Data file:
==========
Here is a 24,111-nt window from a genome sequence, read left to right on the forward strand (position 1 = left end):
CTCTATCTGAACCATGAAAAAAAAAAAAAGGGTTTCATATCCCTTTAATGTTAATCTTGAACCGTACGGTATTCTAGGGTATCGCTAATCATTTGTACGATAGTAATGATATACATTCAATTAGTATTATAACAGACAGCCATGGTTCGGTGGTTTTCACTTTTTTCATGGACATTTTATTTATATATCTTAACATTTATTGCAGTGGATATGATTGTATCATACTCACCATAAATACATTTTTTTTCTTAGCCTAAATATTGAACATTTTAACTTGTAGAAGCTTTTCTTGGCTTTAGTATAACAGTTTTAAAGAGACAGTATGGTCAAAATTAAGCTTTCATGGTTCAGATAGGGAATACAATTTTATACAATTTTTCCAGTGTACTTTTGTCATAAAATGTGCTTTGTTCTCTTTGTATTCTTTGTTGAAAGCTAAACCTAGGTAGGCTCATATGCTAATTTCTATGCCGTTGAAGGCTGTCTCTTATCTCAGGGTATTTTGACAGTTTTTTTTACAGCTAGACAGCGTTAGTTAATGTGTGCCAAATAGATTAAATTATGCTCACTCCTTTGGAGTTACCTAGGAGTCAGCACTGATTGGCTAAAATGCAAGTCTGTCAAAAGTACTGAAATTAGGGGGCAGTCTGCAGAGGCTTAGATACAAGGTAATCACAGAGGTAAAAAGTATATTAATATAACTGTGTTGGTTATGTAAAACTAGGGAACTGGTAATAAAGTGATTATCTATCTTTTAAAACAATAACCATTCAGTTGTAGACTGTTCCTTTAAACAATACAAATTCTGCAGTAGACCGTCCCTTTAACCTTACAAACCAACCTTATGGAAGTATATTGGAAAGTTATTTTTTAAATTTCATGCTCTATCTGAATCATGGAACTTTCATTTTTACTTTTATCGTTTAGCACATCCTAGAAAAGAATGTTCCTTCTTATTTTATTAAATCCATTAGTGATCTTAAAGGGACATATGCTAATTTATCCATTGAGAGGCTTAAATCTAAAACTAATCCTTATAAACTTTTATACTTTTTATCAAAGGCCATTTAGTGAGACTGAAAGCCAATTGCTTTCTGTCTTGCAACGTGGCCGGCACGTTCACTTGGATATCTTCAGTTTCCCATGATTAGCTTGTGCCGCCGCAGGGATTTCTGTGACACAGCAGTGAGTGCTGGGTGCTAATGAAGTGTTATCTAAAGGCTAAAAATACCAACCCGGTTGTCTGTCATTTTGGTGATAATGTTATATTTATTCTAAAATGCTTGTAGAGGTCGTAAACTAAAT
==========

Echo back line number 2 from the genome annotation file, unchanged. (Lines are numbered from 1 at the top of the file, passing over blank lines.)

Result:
CTCTATCTGAACCATGAAAAAAAAAAAAAGGGTTTCATATCCCTTTAATGTTAATCTTGAACCGTACGGTATTCTAGGGTATCGCTAATCATTTGTACGATAGTAATGATATACATTCAATTAGTATTATAACAGACAGCCATGGTTCGGTGGTTTTCACTTTTTTCATGGACATTTTATTTATATATCTTAACATTTATTGCAGTGGATATGATTGTATCATACTCACCATAAATACATTTTTTTTCTTAGCCTAAATATTGAACATTTTAACTTGTAGAAGCTTTTCTTGGCTTTAGTATAACAGTTTTAAAGAGACAGTATGGTCAAAATTAAGCTTTCATGGTTCAGATAGGGAATACAATTTTATACAATTTTTCCAGTGTACTTTTGTCATAAAATGTGCTTTGTTCTCTTTGTATTCTTTGTTGAAAGCTAAACCTAGGTAGGCTCATATGCTAATTTCTATGCCGTTGAAGGCTGTCTCTTATCTCAGGGTATTTTGACAGTTTTTTTTACAGCTAGACAGCGTTAGTTAATGTGTGCCAAATAGATTAAATTATGCTCACTCCTTTGGAGTTACCTAGGAGTCAGCACTGATTGGCTAAAATGCAAGTCTGTCAAAAGTACTGAAATTAGGGGGCAGTCTGCAGAGGCTTAGATACAAGGTAATCACAGAGGTAAAAAGTATATTAATATAACTGTGTTGGTTATGTAAAACTAGGGAACTGGTAATAAAGTGATTATCTATCTTTTAAAACAATAACCATTCAGTTGTAGACTGTTCCTTTAAACAATACAAATTCTGCAGTAGACCGTCCCTTTAACCTTACAAACCAACCTTATGGAAGTATATTGGAAAGTTATTTTTTAAATTTCATGCTCTATCTGAATCATGGAACTTTCATTTTTACTTTTATCGTTTAGCACATCCTAGAAAAGAATGTTCCTTCTTATTTTATTAAATCCATTAGTGATCTTAAAGGGACATATGCTAATTTATCCATTGAGAGGCTTAAATCTAAAACTAATCCTTATAAACTTTTATACTTTTTATCAAAGGCCATTTAGTGAGACTGAAAGCCAATTGCTTTCTGTCTTGCAACGTGGCCGGCACGTTCACTTGGATATCTTCAGTTTCCCATGATTAGCTTGTGCCGCCGCAGGGATTTCTGTGACACAGCAGTGAGTGCTGGGTGCTAATGAAGTGTTATCTAAAGGCTAAAAATACCAACCCGGTTGTCTGTCATTTTGGTGATAATGTTATATTTATTCTAAAATGCTTGTAGAGGTCGTAAACTAAAT